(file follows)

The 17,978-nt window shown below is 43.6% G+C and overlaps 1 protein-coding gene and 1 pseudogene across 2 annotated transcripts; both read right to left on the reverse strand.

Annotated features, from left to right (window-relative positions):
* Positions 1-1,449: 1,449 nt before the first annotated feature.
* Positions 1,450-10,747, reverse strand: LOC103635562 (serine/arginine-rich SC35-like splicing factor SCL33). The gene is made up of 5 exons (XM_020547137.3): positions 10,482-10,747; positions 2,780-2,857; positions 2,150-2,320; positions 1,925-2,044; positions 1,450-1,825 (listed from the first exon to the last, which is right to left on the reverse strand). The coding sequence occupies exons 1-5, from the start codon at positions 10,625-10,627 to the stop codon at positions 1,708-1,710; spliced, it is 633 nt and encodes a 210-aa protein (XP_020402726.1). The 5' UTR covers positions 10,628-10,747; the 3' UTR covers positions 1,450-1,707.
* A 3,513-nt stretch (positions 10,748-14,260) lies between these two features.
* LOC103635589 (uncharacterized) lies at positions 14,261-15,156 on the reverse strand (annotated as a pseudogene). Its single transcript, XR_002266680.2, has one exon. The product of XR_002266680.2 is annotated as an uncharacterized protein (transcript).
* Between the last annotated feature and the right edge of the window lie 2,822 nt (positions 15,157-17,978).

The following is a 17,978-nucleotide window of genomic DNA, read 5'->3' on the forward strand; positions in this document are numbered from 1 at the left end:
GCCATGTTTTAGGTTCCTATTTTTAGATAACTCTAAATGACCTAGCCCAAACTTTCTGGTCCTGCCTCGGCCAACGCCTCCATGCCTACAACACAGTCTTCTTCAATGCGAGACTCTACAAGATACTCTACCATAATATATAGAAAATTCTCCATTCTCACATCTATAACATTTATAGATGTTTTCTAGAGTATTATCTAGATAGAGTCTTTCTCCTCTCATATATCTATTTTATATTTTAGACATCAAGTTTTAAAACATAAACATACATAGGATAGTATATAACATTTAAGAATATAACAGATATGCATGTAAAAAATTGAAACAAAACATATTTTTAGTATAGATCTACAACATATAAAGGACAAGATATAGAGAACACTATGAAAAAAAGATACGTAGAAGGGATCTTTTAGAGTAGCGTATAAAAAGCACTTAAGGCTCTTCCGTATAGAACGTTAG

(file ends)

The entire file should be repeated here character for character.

The 17,978-nt window shown below is 43.6% G+C and overlaps 1 protein-coding gene and 1 pseudogene across 2 annotated transcripts; both read right to left on the reverse strand.

Annotated features, from left to right (window-relative positions):
* Positions 1-1,449: 1,449 nt before the first annotated feature.
* Positions 1,450-10,747, reverse strand: LOC103635562 (serine/arginine-rich SC35-like splicing factor SCL33). The gene is made up of 5 exons (XM_020547137.3): positions 10,482-10,747; positions 2,780-2,857; positions 2,150-2,320; positions 1,925-2,044; positions 1,450-1,825 (listed from the first exon to the last, which is right to left on the reverse strand). The coding sequence occupies exons 1-5, from the start codon at positions 10,625-10,627 to the stop codon at positions 1,708-1,710; spliced, it is 633 nt and encodes a 210-aa protein (XP_020402726.1). The 5' UTR covers positions 10,628-10,747; the 3' UTR covers positions 1,450-1,707.
* A 3,513-nt stretch (positions 10,748-14,260) lies between these two features.
* LOC103635589 (uncharacterized) lies at positions 14,261-15,156 on the reverse strand (annotated as a pseudogene). Its single transcript, XR_002266680.2, has one exon. The product of XR_002266680.2 is annotated as an uncharacterized protein (transcript).
* Between the last annotated feature and the right edge of the window lie 2,822 nt (positions 15,157-17,978).

The following is a 17,978-nucleotide window of genomic DNA, read 5'->3' on the forward strand; positions in this document are numbered from 1 at the left end:
GCCATGTTTTAGGTTCCTATTTTTAGATAACTCTAAATGACCTAGCCCAAACTTTCTGGTCCTGCCTCGGCCAACGCCTCCATGCCTACAACACAGTCTTCTTCAATGCGAGACTCTACAAGATACTCTACCATAATATATAGAAAATTCTCCATTCTCACATCTATAACATTTATAGATGTTTTCTAGAGTATTATCTAGATAGAGTCTTTCTCCTCTCATATATCTATTTTATATTTTAGACATCAAGTTTTAAAACATAAACATACATAGGATAGTATATAACATTTAAGAATATAACAGATATGCATGTAAAAAATTGAAACAAAACATATTTTTAGTATAGATCTACAACATATAAAGGACAAGATATAGAGAACACTATGAAAAAAAGATACGTAGAAGGGATCTTTTAGAGTAGCGTATAAAAAGCACTTAAGGCTCTTCCGTATAGAACGTTAG